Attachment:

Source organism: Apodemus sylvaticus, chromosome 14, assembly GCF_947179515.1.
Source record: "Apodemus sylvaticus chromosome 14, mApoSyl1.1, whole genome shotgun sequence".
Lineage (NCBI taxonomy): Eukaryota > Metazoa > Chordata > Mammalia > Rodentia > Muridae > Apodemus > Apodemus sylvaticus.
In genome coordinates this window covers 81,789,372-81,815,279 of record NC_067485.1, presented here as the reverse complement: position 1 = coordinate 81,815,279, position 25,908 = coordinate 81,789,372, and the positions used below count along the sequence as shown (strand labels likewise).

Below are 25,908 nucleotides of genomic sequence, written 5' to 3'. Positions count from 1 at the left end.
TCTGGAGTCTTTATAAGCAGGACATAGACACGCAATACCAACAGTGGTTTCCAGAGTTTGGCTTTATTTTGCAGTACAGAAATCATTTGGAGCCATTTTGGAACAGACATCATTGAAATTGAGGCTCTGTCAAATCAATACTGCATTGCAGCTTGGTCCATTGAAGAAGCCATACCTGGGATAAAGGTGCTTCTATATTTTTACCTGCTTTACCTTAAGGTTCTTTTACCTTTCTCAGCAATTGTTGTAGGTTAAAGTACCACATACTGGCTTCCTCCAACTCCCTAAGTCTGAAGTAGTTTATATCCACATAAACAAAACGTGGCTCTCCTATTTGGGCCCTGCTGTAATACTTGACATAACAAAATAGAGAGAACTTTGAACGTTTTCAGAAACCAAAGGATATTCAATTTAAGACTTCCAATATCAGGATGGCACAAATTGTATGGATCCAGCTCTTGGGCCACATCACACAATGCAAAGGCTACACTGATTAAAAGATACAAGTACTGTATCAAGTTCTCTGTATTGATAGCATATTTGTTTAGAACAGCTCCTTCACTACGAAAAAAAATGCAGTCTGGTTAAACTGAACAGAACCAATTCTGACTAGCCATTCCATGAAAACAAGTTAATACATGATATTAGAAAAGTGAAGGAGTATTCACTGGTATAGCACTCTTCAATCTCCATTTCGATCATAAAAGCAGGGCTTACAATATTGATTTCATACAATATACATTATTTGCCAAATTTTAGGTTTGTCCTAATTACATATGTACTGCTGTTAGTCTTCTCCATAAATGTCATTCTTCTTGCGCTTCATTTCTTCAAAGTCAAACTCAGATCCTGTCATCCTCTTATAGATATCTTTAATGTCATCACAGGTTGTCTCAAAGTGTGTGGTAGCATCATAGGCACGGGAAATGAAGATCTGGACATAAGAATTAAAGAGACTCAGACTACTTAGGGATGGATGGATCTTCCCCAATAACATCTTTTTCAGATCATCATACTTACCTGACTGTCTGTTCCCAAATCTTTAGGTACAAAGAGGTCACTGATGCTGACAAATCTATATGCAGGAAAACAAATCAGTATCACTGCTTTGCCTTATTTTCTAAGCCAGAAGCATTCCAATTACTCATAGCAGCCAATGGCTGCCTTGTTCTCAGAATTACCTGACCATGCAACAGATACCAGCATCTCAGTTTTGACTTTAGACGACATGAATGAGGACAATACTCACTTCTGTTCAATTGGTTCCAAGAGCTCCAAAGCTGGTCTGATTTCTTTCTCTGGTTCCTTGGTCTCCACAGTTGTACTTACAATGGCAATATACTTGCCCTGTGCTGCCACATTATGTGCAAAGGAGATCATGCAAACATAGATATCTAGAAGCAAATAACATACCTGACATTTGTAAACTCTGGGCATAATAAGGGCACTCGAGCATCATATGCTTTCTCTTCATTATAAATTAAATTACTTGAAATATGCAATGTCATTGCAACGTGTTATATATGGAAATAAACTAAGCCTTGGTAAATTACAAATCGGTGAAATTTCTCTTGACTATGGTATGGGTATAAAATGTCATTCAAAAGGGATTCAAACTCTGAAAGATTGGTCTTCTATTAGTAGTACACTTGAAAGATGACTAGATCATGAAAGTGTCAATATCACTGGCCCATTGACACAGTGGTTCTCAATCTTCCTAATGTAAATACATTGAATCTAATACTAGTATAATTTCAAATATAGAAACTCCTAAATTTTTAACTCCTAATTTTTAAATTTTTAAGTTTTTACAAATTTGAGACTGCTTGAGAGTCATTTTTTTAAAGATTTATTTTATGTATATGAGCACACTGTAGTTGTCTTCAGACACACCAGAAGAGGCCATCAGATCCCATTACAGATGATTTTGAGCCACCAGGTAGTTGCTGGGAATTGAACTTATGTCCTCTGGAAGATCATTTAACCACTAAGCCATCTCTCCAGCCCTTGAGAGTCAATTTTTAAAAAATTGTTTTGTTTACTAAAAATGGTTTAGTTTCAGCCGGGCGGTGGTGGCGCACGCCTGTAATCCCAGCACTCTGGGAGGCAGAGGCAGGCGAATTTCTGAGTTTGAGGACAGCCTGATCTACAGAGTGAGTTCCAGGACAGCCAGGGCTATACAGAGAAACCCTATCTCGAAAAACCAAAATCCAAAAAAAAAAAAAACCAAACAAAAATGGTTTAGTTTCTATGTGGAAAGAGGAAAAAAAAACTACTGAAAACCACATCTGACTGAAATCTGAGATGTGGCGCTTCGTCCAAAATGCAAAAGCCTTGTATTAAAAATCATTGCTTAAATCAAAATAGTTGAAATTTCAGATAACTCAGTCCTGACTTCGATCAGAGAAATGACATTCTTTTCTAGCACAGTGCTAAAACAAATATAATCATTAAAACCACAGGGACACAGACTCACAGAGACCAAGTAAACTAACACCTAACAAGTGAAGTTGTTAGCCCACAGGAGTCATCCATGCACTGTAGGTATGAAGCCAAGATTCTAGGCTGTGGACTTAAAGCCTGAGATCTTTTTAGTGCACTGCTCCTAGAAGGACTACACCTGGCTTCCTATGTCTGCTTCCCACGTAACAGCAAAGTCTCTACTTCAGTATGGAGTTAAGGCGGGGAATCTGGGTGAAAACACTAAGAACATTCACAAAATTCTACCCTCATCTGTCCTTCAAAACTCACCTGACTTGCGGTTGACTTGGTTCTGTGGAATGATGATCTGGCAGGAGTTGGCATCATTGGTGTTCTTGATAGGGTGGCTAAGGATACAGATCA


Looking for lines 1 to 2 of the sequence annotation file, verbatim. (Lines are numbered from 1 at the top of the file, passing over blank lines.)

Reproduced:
Source organism: Apodemus sylvaticus, chromosome 14, assembly GCF_947179515.1.
Source record: "Apodemus sylvaticus chromosome 14, mApoSyl1.1, whole genome shotgun sequence".